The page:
There’s no brewery in New Zealand quite like Outlier Cartel
For one thing, it isn’t just a brewery. One year old this week, it has produced several beers, a rosé wine, and a cider is in the works.
For another, they’re gloriously, chaotically mad.
Founders Carlos de la Barra and Mark von Nagy met in New Zealand in 2010. As neighbours they shared an interest in food, drink and creativity. They got their act together last year, and officially launched Outlier Cartel on 4 December 2015.
Mark has no previous brewing experience, but Carlos’ day job is assistant brewery manager at Hallertau Brewery. They met in Auckland but have a deeper connection – Mark’s father and wife are both from Vienna; Carlos grew up in Vienna as the child of Chilean political exiles, and finished his Masters in Winemaking there.
Six years after they first met, they form a dynamic duo, finishing each other’s sentences, taking the interview in unexpected directions, and working as a single creative force.
“There’s a good balance between the two of us. Some of the ideas are quite out there if I might say so. When we did our honey chestnut beer we had agreed on a beer, we had agreed on the packaging, and then we ended up doing a completely different beer with different labels in the end”, says Carlos.
“I might do some sort of crazy sketch with a cat and start from there,” Mark says.
“Yeah! The cat was a good one!”
“I know Carlos is the expert on the beer so I might come up with some crazy concept or packaging scheme that I know is worthy of the beer.”
Carlos: “My thing is, ‘Hey, what beverage might suit that concept best?’”
Mark: “I always start with a sketch…”
Carlos: “…and I try to convey that into a beverage.”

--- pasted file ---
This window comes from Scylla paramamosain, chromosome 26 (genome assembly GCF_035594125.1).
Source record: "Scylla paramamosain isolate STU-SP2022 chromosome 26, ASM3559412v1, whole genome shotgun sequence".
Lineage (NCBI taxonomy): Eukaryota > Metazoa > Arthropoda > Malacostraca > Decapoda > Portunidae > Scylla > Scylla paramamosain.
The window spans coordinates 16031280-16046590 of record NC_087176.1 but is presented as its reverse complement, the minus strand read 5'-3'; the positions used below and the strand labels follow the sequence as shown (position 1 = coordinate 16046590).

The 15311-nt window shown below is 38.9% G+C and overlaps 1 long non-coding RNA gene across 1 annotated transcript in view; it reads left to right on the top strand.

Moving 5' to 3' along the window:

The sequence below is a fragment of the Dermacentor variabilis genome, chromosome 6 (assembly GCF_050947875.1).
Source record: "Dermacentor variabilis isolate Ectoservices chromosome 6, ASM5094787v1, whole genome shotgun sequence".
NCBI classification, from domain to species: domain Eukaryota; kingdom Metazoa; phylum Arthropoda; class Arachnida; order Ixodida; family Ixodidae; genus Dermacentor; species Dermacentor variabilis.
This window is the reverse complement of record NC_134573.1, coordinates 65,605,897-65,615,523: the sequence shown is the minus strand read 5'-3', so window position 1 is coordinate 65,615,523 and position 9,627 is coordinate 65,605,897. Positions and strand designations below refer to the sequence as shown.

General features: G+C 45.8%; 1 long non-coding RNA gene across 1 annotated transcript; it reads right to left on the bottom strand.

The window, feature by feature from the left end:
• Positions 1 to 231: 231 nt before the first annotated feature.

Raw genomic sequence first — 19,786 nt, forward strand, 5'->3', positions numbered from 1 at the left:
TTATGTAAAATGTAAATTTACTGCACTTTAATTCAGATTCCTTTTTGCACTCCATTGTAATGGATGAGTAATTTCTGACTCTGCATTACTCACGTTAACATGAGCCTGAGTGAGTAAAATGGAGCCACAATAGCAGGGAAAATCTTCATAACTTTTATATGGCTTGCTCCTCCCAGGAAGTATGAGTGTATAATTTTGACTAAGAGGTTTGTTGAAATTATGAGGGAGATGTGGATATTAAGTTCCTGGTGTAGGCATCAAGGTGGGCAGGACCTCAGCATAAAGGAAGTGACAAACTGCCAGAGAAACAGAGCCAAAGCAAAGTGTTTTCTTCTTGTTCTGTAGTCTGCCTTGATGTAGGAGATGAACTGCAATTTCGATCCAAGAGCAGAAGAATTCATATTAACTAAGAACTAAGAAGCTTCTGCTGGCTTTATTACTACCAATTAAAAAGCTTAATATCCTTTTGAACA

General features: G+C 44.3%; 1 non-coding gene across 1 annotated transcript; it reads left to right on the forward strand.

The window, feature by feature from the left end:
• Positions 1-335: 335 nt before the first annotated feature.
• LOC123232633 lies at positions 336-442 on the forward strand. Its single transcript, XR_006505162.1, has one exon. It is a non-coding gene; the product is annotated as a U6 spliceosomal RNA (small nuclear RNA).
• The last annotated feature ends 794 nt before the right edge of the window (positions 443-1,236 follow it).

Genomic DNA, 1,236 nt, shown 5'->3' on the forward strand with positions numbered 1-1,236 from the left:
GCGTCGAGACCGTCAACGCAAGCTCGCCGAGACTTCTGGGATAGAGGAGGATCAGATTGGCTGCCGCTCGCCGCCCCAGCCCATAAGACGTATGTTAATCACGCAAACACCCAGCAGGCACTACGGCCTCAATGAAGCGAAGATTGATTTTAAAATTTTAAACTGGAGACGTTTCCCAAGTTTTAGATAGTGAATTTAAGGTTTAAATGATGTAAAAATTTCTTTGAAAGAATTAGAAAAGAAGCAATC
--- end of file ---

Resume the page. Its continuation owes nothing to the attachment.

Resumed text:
The pair use Trello project management app to share their sketches and build mind maps. And there’s now a third member of the team – the mysterious Alvin.
“Alvin is our financial mastermind,” says Carlos.
Mark: “Money does come into it. It’s a side project at the moment but we brought in Alvin Soh who is a CFO by day. We needed someone to stabilise it because we go out on wild tangents. He helps us make things happen.”
And things are happening. The creative process is bubbling, but the beer is real and produced in commercial volumes.
“Our first beer was made at Deep Creek. The beer sold out in three weeks, 2000L. That was pretty ambitious. Now we’re doing 2000L a month out of Hallertau. We’ve got cider in the works, we’ve got more beers in the works, we brought out a wine this month.”
In its first year Outlier Cartel has made beers including the Keri Keri citrus IPA series, a honey chestnut IPA, and Apricity spiced doppelbock. Its latest release is Cargo Cult lager trouvé: “We imagined what it might be like if a transport plane full Outlier kegs crashed on a remote island full of previously un-contacted natives – how would they react?”
Carlos and Mark agree that collaboration and a hand-made ethos are fundamental to Outlier Cartel’s kaupapa.
Mark: “We took our name from the book by Malcolm Gladwell, Outliers. It was originally going to be Outlier Brewing Company, and then we thought about it. We wanted to do wine, we wanted to do other things. We felt connected to cartel because it means collaboration and it didn’t mean beer.”
Carlos: “All our beverages are really collaborative. When we did the wine we got 25 people together and went out to Waimauku to harvest the grapes, literally with the help from our friends. We pressed the grapes and made the wine at Westbrook winery. With our beers, it’s the same way. We publish all our recipes online and I’ve had people giving us their feedback about how they went about making that recipe on their own equipment.”
Mark: “Collaboration and being hand-made are really important to us. We realise that if we grow a lot in the future, scaling that would be really difficult, but we try to be really mindful. Fresh ingredients and seasonality are important.”
Carlos: “Creativity is super important!”
Mark: “I had no blueprint for starting out in beer. People told us we had to put $100,000 to a million into this to really compete. We do want to make a living but it seemed like such a narrow kind of path. Now we can see ways to do this stuff until we reach the tipping point where we might want to buy a brewery.”
Carlos: “We kind of feel we are just hitting our stride. We are really new at this and we’re feeling out our own dynamic. All I know is we really love it.”